- Liners under well pads
- Rubber composite mats under rigs
- Storage tanks with secondary containment measures and barriers.
Spill prevention, response and cleanup procedures are implemented before drilling begins, and they are continually updated as operations progress.
Further, hydraulic fracturing is only conducted at safe distances from fresh water aquifers. In fact, the resource (oil or gas) is typically beneath 2,000 to 4,000 metres of solid rock, several hundred metres below the deepest fresh water aquifers. Innovative technologies ensure that the fissures created by hydraulic fracturing extend only 50 to 100 metres from the wellbore and are contained within the source rock.
Graphic: AER (formerly ERCB)
How much water is used in hydraulic fracturing? Where does the water come from? Who monitors water use in hydraulic fracturing?
Regulators in each province allocate water for industry and other use. In 2009, In Alberta for example, the oil and gas industry is allocated about 8.5% of the province’s available surface and groundwater. Municipal use is allocated 11.3% and agriculture is allocated 44.3% (Alberta Environment). Government regulators monitor water use carefully.
For a shale well, the demand for large amounts of water usually lasts about one week during the initial fracturing stage. A well is typically only fractured once, then will produce for 20 to 30 years.
Fluid volumes required depend on many factors, including rock characteristics and pressures, horizontal well length and number of fracturing stages. As an example, shale gas and tight gas resources currently being developed in BC, using horizontal wells with multistage fracturing, need anywhere from 5,000 to 100,000 cubic metres (m3) of water per well (BC Oil and Gas Commission). To put this into perspective, an unconventional gas well that requires 20,000 m3 of water will have used the same amount of water as a golf course uses about every 28 days (CSUR).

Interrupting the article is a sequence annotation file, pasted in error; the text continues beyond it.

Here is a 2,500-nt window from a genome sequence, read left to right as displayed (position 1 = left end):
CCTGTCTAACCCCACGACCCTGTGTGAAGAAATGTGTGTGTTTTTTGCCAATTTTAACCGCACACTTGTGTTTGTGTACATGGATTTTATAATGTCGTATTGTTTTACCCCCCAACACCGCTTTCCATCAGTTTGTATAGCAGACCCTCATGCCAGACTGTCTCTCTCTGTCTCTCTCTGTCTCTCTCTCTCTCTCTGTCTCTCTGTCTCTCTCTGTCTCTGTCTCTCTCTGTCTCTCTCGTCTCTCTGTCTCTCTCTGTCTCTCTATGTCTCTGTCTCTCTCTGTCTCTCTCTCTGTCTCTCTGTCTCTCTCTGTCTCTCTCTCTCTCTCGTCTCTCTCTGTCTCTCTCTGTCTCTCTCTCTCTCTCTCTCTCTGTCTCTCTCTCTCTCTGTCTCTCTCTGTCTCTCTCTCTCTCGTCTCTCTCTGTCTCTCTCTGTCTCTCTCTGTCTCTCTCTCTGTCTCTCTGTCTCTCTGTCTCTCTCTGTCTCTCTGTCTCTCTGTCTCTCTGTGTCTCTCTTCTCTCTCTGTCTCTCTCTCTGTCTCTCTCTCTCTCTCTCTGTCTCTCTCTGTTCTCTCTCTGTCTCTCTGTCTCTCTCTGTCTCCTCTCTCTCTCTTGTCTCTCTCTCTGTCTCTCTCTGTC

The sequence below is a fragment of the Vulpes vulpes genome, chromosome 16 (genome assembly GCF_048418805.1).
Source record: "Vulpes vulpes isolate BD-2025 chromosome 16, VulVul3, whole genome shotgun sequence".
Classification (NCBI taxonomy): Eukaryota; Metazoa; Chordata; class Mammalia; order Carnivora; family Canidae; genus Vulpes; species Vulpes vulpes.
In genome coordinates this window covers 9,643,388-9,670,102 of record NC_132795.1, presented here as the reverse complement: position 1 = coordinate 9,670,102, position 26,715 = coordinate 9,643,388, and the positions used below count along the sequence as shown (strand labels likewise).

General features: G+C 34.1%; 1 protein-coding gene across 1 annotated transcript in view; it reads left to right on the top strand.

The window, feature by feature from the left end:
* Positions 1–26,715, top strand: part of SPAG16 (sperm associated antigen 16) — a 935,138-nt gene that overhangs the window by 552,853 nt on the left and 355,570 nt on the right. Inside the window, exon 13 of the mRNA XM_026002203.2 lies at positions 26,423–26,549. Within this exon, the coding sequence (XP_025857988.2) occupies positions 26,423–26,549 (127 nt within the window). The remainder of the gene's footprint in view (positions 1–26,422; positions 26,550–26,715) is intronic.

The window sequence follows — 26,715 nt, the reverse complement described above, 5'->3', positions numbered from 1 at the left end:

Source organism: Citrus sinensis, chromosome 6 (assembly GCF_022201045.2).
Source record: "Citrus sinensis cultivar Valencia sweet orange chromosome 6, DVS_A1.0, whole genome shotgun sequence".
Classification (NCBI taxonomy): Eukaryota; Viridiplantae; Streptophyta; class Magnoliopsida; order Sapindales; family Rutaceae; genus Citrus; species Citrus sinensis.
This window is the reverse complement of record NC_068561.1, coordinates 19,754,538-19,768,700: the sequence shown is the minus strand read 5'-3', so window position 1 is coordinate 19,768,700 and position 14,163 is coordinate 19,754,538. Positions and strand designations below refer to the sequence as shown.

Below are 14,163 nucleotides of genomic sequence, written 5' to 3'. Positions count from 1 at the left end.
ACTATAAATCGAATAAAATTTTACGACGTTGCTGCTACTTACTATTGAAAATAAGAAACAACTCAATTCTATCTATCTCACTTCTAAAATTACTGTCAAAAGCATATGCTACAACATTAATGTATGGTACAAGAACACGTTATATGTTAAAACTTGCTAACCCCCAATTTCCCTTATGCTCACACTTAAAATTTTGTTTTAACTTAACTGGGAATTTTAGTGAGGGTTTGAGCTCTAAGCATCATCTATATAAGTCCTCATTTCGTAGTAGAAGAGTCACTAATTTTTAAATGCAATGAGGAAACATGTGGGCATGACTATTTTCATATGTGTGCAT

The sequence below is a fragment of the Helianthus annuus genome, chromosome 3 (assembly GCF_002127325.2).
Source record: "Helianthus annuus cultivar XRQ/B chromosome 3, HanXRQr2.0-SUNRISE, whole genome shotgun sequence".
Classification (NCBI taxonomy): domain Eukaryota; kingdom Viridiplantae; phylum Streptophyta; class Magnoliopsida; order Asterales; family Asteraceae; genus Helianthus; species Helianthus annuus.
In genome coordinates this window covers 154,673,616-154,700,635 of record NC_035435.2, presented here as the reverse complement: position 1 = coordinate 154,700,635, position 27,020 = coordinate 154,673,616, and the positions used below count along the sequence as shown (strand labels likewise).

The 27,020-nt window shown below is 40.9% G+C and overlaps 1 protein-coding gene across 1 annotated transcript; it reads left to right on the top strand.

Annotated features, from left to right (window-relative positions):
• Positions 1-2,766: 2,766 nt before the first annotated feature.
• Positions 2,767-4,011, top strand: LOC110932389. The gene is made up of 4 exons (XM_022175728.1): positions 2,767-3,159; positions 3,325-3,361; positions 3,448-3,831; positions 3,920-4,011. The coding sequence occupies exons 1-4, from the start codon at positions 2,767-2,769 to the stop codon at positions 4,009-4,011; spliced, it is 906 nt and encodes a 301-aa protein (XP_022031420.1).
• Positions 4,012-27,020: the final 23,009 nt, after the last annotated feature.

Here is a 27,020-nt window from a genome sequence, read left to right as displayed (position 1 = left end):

For more information, read:
- Water Consumption (CSUR)
What alternatives are there to using fresh water for hydraulic fracturing? How is industry trying to reduce its fresh water usage?
Industry is working to reduce its use of fresh water for hydraulic fracturing by using or recycling a variety of poorer quality alternatives, such as:
- Brackish groundwater: water from slightly saline (salty) aquifers
- Saline groundwater: water from deep saline aquifers
- Flowback: water injected during fracturing that flows back to the wellbore
- Produced water: water naturally present in the reservoir or injected into the reservoir to enhance production
- Municipal wastewater
Of course, these types of water must be – and are – treated before being reused.
After hydraulic fracturing is completed, what happens to any fluid or waste water?
After the fluid/proppant mixture is forced into the target rock unit, the well bore is flushed out and all fluids are flowed back to the surface and collected at the wellsite. Commonly between 50 to 90 per cent of the fluid is recovered.
Most fracturing fluid is recovered at the wellhead during flowback testing and production operations. In some cases this fluid may be stored, treated and re-used. When the fluid is to be disposed, it is generally trucked to an approved disposal well or facility. At this point it must be pumped into a deep underground formation using a wellbore reviewed and approved by the regulator.
Source: Hydraulic Fracturing and Disposal of Fluids (BC Oil and Gas Commission)
Are gases flared during hydraulic fracturing?
During hydraulic fracturing, no gases are flared. However, once the hydraulic fracturing process is complete, the fluid is flowed back to surface during clean-up. Natural gas that flows back at that time may be flared for a few days, as per industry recommend practices.
For more frequently asked questions about hydraulic fracturing, visit: